We continue to consider ConstraintLayout.
At ConstraintLayout, we can still use wrap_content as a width / height View or specify a fixed size in dp. But match_parent is not recommended here. The help is written as follows:
You should not use match_parent for any view in a ConstraintLayout. Instead of using “match constraints” (0dp)
Instead of match_parent, we are offered to use match_constraints, aka 0dp. If match_parent extends View to its parent size, match_constraints View will take up space available between the objects to which it is attached.
Let’s look at all three modes in the TextView example, which is tied to the left border on the left and the button to the right.
Width in content
We explicitly specify a width of 150dp
match constraints (0dp)
TetxView is stretched between binding objects.
These modes can be switched to Properties not only by layout_width property, but also by clicking on a special icon
Note that this icon varies depending on the mode. With wrap_content it looks like a Christmas tree, with a fixed size – like a segment, and with match_constraints – like a spring.
Because match_constraints stretches your View between binding objects, it needs a two-sided binding. If your View is anchored, for example, only to the left, and no right anchors, match_constraints will work as wrap_content.
You can use two-sided binding to align the two View centered.
And you can use the scroll to change the center position.
Let’s say we have two TextViews with different font sizes. And we need to put them next so that the texts are on the same line.
View can be aligned on the bottom border by binding between the bottom borders
But in this case the texts will not be on one line.
You can use text alignment to correct this
In this case, the texts are on the same line and the lower boundaries are not.
Tools in the toolbar
There are several tools in the toolbar that can help.
I numbered them in the screenshot. Let’s go in order.
1) Show / hide bindings
If enabled, you will see all your bindings on the screen. If disabled, only the bindings of the selected View will be visible.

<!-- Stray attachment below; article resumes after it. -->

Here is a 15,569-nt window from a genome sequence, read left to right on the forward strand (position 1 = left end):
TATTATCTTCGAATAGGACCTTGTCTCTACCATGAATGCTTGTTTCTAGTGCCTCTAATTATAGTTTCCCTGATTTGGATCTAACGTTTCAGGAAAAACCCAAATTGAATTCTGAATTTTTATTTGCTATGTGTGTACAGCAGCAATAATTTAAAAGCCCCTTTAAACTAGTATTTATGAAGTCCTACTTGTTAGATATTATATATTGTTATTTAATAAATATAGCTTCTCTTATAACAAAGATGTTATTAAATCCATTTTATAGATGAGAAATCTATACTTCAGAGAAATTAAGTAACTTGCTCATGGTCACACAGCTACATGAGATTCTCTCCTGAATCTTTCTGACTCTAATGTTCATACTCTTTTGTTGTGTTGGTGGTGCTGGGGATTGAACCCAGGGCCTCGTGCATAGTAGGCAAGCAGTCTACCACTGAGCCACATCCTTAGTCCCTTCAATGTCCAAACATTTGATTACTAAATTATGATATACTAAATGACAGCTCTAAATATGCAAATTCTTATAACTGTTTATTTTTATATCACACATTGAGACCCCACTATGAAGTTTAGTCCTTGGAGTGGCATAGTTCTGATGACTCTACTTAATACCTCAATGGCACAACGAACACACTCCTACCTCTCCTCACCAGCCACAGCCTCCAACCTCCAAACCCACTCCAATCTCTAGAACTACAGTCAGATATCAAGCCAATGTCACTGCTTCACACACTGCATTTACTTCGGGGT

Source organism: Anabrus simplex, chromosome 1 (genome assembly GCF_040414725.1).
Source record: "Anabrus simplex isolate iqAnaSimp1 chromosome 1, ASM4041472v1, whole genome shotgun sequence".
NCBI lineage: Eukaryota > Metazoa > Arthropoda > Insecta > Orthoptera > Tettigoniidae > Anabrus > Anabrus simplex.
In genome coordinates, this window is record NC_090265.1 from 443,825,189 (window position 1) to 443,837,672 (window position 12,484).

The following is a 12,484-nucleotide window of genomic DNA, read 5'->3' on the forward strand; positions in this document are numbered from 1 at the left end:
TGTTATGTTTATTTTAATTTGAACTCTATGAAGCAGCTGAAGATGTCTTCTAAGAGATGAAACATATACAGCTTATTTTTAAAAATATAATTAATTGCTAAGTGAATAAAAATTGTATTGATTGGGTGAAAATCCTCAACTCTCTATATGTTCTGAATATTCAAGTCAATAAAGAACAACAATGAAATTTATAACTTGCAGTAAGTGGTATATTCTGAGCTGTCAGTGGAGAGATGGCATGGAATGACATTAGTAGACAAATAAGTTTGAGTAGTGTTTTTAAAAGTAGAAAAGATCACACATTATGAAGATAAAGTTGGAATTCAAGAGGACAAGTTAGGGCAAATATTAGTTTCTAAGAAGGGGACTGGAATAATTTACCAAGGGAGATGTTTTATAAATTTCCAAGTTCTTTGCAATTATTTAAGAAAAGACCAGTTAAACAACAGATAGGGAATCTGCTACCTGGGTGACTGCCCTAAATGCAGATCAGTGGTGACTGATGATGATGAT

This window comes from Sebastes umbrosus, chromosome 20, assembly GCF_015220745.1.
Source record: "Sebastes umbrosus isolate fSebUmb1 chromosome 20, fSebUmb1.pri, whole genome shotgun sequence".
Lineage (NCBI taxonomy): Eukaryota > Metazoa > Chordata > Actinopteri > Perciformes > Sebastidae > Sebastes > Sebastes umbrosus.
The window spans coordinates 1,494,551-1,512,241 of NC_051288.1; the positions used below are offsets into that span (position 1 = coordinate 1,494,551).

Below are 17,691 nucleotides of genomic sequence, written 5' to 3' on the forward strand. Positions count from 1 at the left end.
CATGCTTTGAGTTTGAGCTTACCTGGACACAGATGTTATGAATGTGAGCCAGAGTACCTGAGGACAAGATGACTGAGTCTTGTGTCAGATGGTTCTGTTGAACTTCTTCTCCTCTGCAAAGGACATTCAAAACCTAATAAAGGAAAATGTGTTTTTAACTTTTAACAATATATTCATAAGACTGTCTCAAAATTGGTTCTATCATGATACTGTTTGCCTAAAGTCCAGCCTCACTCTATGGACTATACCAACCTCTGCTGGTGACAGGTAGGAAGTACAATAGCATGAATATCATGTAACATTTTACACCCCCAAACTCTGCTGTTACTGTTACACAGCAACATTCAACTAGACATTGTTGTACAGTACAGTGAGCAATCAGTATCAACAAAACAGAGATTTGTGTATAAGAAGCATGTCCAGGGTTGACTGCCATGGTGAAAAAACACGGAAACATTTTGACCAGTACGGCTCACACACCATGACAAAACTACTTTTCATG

If enabled, you can create parental bindings if you bring View to the parental boundary.
Or you can create a double-sided bindings by bringing View to the parent center
3) Remove all bindings
Clicking this button will remove all your snaps on the screen. If you accidentally pressed, then press CTRL + Z and it will return.
4) Create bindings
Creates snaps for all View on the screen. But it does not do very well. It may be corrected in the future, but for now I do not recommend using it.
Here you can automatically specify which indent will be used by default when creating the binding.
The first bind was created with an indent of 8. Then I changed the default value to 24. And the second bind was created with an indent of 24.
At this point there are three types of operations on the View
Put together a few selected View, first horizontally, then vertically.
This operation does not create any bindings.
Stretches the View between nearby objects.
You can stretch several objects evenly
This operation does not create any bindings.
Helps to position View evenly
Horizontal: Left, Center, Right
Vertical: text, bottom edge, center, top edge
The bottom row of buttons is centering. It creates a two-sided binding. There are two modes.
Normal when an anchor is created to nearby objects
And parental, when an attachment is created to the boundaries of the father.
These are the lines you can use to create bindings.
Consider an example with vertical guides. Add it to the screen and adjust the position
You can position it either by indenting to the left, or indenting to the right, or by the percentage of parent width.
Let’s look at some use cases
Use the guide to split the screen width into two TextViews
the example is more complicated
Here are some guides that we used to build the TextView grid
Consider the example of View height. If View has two-sided vertical bindings and height is set to match_constraints (0dp), View will be stretched in height between the bind objects. We can adjust it so that the height in this case does not stretch but depends on the width of the View.
This is done so
For the Two Sided Vertical View, we set the height to 0dp. View stretches in height. Then, turn on the aspect ratio by clicking on the triangle. Set the ratio of width to height – 3 to 1. That is, the height will now be three times less than the width.
We change the width by adding text to the TextView
As the width changes, so does the height to maintain a set aspect ratio of 3: 1.
If you have horizontal and vertical two-sided bindings for View, and match_constraints is set to height and width, then you can toggle aspect ratio: height depends on width or width on height. To switch, click on the triangle
Initially, the aspect ratio is off
The height and width of the View are independent of each other.
Then we turn on the mode when the height depends on the width. A bold vertical line appears in the square to the top right.
As the width changes, the height changes. And manually change the height does not work.
Then the width depends on the height. A bold horizontal line appears in the square to the top right.
As the height changes, the width changes. And manually changing the width does not work.
There are a couple more cool ConstraintLayout features: chains and barriers. The next lesson will be about them.